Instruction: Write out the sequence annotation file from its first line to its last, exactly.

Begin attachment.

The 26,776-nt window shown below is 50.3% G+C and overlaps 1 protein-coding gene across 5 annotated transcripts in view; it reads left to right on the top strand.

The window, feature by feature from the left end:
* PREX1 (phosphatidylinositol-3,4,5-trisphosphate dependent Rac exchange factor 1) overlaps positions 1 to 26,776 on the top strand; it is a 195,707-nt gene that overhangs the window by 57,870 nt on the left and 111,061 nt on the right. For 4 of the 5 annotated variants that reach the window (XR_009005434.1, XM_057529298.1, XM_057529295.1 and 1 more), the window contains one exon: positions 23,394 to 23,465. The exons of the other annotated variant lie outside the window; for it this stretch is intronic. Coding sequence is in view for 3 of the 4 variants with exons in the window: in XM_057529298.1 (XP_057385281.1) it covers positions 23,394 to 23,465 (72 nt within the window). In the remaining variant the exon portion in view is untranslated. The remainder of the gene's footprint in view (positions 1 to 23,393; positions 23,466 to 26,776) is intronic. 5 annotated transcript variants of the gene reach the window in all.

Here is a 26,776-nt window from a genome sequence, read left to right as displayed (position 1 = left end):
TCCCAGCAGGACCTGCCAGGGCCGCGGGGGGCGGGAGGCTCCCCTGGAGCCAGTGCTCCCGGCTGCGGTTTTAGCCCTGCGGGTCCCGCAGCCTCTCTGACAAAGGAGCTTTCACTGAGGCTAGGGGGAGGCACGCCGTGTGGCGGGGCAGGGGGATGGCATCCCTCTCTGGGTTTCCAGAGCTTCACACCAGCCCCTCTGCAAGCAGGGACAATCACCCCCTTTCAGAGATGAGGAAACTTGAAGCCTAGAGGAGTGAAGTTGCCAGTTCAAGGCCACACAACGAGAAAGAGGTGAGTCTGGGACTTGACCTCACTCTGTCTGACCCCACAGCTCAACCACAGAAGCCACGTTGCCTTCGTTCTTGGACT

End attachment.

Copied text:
The 26,776-nt window shown below is 50.3% G+C and overlaps 1 protein-coding gene across 5 annotated transcripts in view; it reads left to right on the top strand.

The window, feature by feature from the left end:
* PREX1 (phosphatidylinositol-3,4,5-trisphosphate dependent Rac exchange factor 1) overlaps positions 1 to 26,776 on the top strand; it is a 195,707-nt gene that overhangs the window by 57,870 nt on the left and 111,061 nt on the right. For 4 of the 5 annotated variants that reach the window (XR_009005434.1, XM_057529298.1, XM_057529295.1 and 1 more), the window contains one exon: positions 23,394 to 23,465. The exons of the other annotated variant lie outside the window; for it this stretch is intronic. Coding sequence is in view for 3 of the 4 variants with exons in the window: in XM_057529298.1 (XP_057385281.1) it covers positions 23,394 to 23,465 (72 nt within the window). In the remaining variant the exon portion in view is untranslated. The remainder of the gene's footprint in view (positions 1 to 23,393; positions 23,466 to 26,776) is intronic. 5 annotated transcript variants of the gene reach the window in all.

Here is a 26,776-nt window from a genome sequence, read left to right as displayed (position 1 = left end):
TCCCAGCAGGACCTGCCAGGGCCGCGGGGGGCGGGAGGCTCCCCTGGAGCCAGTGCTCCCGGCTGCGGTTTTAGCCCTGCGGGTCCCGCAGCCTCTCTGACAAAGGAGCTTTCACTGAGGCTAGGGGGAGGCACGCCGTGTGGCGGGGCAGGGGGATGGCATCCCTCTCTGGGTTTCCAGAGCTTCACACCAGCCCCTCTGCAAGCAGGGACAATCACCCCCTTTCAGAGATGAGGAAACTTGAAGCCTAGAGGAGTGAAGTTGCCAGTTCAAGGCCACACAACGAGAAAGAGGTGAGTCTGGGACTTGACCTCACTCTGTCTGACCCCACAGCTCAACCACAGAAGCCACGTTGCCTTCGTTCTTGGACT